Martin Luther King Junior- Thoughts and Politics
King was a deeply spiritual man. Much, if not most, of the theory behind his activism emanated from his religious beliefs. Christianity, to King, is “a spirit of brotherhood made manifest in social ethics.” In essence, we are all equal and we all deserve equally. According to King, all people are strung together in a network of life–race, religion, gender, etc. simply do not matter. Our societies need to reflect equality for all of us to prosper: “Whatever affects one directly affects all indirectly. ”
Politics of the King
Many of us are aware of King’s political contributions. He is widely considered the father of the Civil Rights Movement in the United States, paving the way for racial and ethnic equality in the law and in the attitudes of Americans–a much more difficult task. King drew heavily from the philosophy of social change of Gandhi, that said that changement must be facilitated non-violently. Through tireless effort and charismatic speeches, King was able to mobilize countless people from across the political, racial, and religious spectrum to his cause. He always knew he must be accepting to be accepted. Martin Luther King, Jr., made history, but he was also transformed by his deep family roots in the African-American Baptist church, his formative experiences in his hometown of Atlanta, his theological studies, his varied models of religious and political leadership, and his extensive network of contacts in the peace and social justice movements of his time. Although King was only thirty-nine at the time of his death, his life was remarkable for the ways it reflected and inspired so many of the twentieth century’s major intellectual, cultural, and political developments.
Vision and Motivation
For decades, civil rights activists had been fighting these laws and social customs to secure equality for all Americans. It was in this environment, seeing the possibility of an America where black and white citizens were truly equal, that Martin Luther King, Jr. joined in the fight for civil rights for black Americans.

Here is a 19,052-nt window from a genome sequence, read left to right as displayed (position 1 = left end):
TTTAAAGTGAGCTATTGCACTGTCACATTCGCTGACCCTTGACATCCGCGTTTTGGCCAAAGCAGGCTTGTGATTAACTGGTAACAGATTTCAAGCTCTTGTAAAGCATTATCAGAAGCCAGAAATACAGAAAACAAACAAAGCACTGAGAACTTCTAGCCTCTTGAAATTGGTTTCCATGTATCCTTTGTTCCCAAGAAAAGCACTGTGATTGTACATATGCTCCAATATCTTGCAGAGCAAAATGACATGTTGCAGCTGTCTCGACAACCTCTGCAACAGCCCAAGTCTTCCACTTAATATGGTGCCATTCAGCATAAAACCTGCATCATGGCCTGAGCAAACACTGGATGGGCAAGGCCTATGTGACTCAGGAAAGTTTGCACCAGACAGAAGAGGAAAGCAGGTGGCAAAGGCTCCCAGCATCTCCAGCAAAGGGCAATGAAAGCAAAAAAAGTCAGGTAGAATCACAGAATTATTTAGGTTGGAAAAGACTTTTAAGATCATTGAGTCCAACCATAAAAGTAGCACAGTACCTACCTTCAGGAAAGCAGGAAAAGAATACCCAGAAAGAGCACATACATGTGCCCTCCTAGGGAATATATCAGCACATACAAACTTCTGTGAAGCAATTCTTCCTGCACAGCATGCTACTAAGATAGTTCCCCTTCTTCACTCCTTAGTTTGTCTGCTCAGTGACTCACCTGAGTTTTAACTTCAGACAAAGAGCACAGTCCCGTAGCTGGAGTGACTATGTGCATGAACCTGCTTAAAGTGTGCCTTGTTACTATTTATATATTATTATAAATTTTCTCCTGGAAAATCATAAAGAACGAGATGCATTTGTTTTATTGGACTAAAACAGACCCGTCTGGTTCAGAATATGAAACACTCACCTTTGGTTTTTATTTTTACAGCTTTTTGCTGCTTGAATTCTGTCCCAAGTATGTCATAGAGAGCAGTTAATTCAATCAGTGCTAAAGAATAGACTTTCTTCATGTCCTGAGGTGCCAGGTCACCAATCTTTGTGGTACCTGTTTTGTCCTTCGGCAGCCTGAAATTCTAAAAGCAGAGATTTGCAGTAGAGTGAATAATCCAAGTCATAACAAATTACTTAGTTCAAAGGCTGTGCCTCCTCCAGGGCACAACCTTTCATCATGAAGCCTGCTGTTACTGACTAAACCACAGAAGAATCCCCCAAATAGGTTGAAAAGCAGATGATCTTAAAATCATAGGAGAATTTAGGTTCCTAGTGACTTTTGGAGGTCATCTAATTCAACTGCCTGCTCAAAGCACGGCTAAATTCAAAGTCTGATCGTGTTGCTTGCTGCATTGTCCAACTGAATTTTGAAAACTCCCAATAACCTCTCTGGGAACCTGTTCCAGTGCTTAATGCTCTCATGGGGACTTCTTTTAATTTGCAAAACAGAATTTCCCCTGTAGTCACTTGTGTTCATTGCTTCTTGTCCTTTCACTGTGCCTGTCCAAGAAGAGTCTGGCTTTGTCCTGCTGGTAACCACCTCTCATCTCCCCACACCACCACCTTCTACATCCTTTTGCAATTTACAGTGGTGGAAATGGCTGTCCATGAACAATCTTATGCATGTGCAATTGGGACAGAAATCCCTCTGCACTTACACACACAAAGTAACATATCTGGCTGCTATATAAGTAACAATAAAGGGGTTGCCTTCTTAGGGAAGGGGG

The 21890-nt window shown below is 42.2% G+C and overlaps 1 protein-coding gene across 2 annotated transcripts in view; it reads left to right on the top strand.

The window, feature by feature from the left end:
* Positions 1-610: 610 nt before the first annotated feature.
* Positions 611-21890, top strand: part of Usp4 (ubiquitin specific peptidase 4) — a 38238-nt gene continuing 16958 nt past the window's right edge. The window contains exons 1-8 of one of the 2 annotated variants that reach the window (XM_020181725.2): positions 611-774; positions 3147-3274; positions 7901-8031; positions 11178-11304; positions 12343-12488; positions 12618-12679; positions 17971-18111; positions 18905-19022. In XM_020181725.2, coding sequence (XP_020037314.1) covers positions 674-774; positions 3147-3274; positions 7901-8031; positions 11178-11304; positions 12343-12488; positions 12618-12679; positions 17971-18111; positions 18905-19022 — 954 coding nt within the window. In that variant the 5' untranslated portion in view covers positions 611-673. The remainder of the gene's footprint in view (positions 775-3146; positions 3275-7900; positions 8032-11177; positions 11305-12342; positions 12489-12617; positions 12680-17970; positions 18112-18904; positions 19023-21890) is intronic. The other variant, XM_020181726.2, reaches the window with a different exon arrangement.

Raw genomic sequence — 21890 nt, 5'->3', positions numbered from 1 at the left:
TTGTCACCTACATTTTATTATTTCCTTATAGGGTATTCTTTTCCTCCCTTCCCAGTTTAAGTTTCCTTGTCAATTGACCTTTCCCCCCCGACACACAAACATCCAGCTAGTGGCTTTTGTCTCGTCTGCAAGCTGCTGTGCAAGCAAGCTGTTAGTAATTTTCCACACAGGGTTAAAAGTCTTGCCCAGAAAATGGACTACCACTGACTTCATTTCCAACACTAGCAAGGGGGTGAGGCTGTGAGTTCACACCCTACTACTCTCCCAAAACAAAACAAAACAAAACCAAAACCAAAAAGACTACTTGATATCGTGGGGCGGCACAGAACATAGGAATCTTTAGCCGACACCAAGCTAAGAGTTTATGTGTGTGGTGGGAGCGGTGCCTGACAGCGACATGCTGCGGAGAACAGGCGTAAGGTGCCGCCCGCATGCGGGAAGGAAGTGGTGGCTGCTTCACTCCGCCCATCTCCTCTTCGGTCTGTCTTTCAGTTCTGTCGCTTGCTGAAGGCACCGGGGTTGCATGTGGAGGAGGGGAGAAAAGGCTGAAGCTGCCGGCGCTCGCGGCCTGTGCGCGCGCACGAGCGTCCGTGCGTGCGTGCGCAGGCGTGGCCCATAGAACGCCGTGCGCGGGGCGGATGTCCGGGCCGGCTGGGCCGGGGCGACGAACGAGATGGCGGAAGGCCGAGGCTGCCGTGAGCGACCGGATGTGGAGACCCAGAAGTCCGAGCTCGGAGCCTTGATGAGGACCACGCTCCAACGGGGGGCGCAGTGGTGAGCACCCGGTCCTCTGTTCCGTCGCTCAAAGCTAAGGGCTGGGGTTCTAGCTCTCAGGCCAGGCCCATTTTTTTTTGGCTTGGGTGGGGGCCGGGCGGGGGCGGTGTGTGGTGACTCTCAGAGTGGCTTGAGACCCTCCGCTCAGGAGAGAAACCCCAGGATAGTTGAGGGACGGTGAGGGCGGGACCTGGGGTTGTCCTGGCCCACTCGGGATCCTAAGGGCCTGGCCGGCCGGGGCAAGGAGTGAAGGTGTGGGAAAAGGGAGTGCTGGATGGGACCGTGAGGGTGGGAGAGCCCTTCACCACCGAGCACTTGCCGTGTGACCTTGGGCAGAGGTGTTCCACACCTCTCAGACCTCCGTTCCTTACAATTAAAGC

Goals & Objectives
A Baptist minister by training, Dr. Martin Luther King Jr. sought to raise the public consciousness of racism, to end racial discrimination and segregation in the United States. While his goal was racial equality, King plotted out a series of smaller objectives that involved local grassroots campaigns for equal rights for African Americans. In 1955, King became involved in his first major civil rights campaign in Montgomery, Alabama, where buses were racially segregated. It was there that Rosa Parks, an African American woman, refused to vacate her seat in the middle of the bus so that a white man could sit in her place. She was arrested for her civil disobedience. Parks' arrest, a coordinated tactic meant to spark a grassroots movement, succeeded in catalyzing the Montgomery bus boycott. Parks was chosen by King as the face for his campaign because of Parks' good standing with the community, her employment and her marital status. Earlier in 1955, Claudette Colvin, a 15-year old African American girl, had been arrested for the same crime; however, King and his civil rights compatriots did not feel that she would serve as an effective face for their civil rights campaign. Rosa Parks helped contribute to the image that King wanted to show the world, a crucial tactic in his local campaigns. With Parks in jail as a victim of Montgomery's racism, King was able to develop an effective response to her arrest that involved the entire community. King mobilized Montgomery's African American community to boycott the city's public transportation, demanding equal rights for all citizens on public transportation there. After a year-long boycott, a United States District Court ruling in Browder v. Gayle banned racial segregation on all Montgomery public buses. In many ways, the Montgomery bus boycott kicked off a national...
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